In The Help, Aibileen Clark (Viola Davis) is a veteran housekeeper in 1963 Jackson, Miss., raising the latest of the many white children for whom she has been a surrogate mother. She's approached by Skeeter Phelan (Emma Stone), a recent college graduate and aspiring writer who wants to create an anonymous collection of first-person stories about black housekeepers' experiences. When Aibileen finally agrees, she recruits her best friend, fiery Minny Jackson (Octavia Spencer), to the project.
Director and screenwriter Tate Taylor, adapting Kathryn Stockett's novel, struggles with pulling all of this together. He understands that Aibileen is the emotional center, and that Minny gets all the best lines, so it's not surprising that it feels as though their stories are more fully realized. But Skeeter gets somewhat lost. While Stone still brings the sharp intelligence that has made her a breakout comedic star, it's startling to see a performer so charismatic rendered fairly...boring.
Then again, perhaps she just shrinks in comparison to her two primary co-stars, who are terrific. It's easy for a role like Aibileen to become little more than silently suffering dignity, but Davis grounds the character's frustration in the genuine love she pours into the children she raises. And while any number of actors could have had a blast with as lively a character as Minny, Spencer delivers much more than wisecracks by maintaining a trembling undercurrent of hostility. Mix in strong supporting work by Jessica Chastain as Minny's flighty new employer, and there's a lot that keeps The Help from sinking into a mere collection of alternating tear-jerking and applause breaks.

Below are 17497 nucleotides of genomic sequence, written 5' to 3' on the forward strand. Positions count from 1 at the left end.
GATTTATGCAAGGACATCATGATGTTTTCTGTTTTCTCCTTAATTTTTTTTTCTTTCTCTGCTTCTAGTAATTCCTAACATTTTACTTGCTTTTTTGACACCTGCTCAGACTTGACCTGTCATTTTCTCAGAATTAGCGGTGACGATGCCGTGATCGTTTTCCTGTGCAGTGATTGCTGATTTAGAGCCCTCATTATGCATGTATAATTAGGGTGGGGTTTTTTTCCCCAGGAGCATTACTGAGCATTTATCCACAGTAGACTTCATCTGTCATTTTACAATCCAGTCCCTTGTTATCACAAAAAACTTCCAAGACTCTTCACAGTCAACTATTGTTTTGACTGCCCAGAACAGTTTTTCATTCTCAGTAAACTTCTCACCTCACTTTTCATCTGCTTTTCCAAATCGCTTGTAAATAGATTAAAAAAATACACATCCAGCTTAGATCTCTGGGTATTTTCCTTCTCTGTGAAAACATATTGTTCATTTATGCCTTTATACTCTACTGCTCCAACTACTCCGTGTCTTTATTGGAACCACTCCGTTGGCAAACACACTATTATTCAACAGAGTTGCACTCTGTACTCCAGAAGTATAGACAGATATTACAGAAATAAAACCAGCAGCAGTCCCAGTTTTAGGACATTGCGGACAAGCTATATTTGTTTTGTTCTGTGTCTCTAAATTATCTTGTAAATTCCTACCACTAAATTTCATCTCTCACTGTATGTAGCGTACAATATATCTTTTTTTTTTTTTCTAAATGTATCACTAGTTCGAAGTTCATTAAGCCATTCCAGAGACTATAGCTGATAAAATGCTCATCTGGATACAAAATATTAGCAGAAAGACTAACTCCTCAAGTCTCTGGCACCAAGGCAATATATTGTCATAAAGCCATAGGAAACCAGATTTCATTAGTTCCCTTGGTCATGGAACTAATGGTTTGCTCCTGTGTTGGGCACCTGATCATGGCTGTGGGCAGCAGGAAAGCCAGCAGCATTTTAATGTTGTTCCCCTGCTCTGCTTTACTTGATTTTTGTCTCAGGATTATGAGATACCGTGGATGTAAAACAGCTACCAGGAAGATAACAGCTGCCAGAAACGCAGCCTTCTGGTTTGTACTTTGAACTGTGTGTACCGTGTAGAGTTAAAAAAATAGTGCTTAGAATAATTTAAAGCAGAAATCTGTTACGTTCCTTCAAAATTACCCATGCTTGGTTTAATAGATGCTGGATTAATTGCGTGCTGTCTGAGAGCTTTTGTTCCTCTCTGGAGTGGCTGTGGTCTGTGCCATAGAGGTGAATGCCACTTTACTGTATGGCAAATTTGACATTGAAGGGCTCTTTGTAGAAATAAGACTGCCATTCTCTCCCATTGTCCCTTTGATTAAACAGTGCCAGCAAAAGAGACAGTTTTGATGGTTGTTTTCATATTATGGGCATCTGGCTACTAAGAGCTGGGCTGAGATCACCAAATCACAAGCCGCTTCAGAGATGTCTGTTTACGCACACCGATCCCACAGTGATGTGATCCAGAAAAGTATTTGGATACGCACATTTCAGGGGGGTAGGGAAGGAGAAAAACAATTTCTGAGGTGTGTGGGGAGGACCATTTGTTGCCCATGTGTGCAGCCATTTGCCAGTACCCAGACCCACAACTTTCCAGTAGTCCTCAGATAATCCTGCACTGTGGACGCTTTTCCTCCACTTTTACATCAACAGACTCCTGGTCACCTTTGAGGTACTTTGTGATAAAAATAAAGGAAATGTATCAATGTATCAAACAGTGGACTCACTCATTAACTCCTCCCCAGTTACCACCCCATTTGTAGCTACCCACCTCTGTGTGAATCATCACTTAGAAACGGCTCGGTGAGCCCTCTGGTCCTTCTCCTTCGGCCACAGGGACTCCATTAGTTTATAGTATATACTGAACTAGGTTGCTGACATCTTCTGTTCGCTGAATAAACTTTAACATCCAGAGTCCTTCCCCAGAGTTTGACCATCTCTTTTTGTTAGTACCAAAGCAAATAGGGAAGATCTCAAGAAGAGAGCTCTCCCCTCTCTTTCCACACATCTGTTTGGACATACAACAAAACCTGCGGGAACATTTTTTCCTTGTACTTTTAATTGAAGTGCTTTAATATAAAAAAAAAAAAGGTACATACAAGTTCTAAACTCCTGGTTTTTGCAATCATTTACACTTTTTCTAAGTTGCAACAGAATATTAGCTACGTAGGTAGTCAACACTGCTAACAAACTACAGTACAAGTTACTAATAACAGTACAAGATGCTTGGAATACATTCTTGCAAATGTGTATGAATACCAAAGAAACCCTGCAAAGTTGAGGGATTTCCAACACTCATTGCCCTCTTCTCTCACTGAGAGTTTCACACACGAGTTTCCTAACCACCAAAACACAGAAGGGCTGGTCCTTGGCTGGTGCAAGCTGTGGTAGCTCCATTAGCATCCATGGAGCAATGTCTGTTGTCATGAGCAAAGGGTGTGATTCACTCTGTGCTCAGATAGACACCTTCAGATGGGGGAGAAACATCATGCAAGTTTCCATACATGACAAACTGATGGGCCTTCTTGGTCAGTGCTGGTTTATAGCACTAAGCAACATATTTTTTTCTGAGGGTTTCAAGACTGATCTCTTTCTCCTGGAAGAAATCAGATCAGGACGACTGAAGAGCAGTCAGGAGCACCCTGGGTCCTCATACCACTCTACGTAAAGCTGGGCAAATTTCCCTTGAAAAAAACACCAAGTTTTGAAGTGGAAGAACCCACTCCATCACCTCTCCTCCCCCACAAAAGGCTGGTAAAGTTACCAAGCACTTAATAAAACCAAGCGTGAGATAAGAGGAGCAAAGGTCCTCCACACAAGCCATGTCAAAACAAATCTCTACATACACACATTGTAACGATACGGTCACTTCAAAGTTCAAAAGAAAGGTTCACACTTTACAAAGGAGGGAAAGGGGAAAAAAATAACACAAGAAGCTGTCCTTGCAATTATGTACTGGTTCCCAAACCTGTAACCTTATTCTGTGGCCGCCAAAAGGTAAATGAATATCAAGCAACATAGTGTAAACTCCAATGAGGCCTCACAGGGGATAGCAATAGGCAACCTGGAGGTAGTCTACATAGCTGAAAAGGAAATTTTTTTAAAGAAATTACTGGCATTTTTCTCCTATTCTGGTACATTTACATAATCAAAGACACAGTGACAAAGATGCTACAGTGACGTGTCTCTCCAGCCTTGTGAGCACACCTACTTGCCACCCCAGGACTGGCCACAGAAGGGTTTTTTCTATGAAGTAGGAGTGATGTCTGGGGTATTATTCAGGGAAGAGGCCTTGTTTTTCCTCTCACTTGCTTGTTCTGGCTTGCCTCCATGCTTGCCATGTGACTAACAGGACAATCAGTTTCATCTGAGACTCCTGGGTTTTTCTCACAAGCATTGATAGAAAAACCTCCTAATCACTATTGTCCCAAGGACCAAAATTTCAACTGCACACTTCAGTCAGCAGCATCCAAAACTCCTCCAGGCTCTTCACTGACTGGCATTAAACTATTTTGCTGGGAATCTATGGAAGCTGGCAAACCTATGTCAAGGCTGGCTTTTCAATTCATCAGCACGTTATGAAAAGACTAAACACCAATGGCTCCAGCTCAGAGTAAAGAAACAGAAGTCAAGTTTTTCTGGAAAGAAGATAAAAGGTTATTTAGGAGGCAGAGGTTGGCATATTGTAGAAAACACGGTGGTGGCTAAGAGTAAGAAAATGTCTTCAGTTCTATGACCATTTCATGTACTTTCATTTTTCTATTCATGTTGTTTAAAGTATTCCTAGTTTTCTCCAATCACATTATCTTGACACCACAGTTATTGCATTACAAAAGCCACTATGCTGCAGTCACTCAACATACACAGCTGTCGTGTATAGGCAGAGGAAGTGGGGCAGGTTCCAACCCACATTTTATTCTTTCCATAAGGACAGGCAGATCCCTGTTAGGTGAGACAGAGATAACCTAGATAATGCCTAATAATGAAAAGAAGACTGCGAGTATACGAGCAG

But the film confronts the same basic drawback of the book: There's almost nothing about it that's genuinely thorny. That's most evident in the character of Hilly Holbrook, the town's debutante queen bee, played by Bryce Dallas Howard with a sneer of superiority that, if she were male, would generally be accompanied by mustache-twirling.
While the black characters in The Help are confronting the simple, painful realities of their world, the white world around them is rendered in cartoonish shades of villainy, parental neglect and benign ineffectuality. The ostensible reason behind both Skeeter's project and Stockett's book - the complexity of the relationships between black housekeepers and the families they serve - folds underneath the appeal to viewers congratulating themselves for agreeing that institutional racism is very, very bad.
Still, it's probably fair to say that Taylor has made the kind of movie that would satisfy both Stockett and the book's fans. He makes some smart changes in his adaptation, including a revelation about the health of Skeeter's mother (Allison Janney). And he hits his mass-appeal marks with aplomb.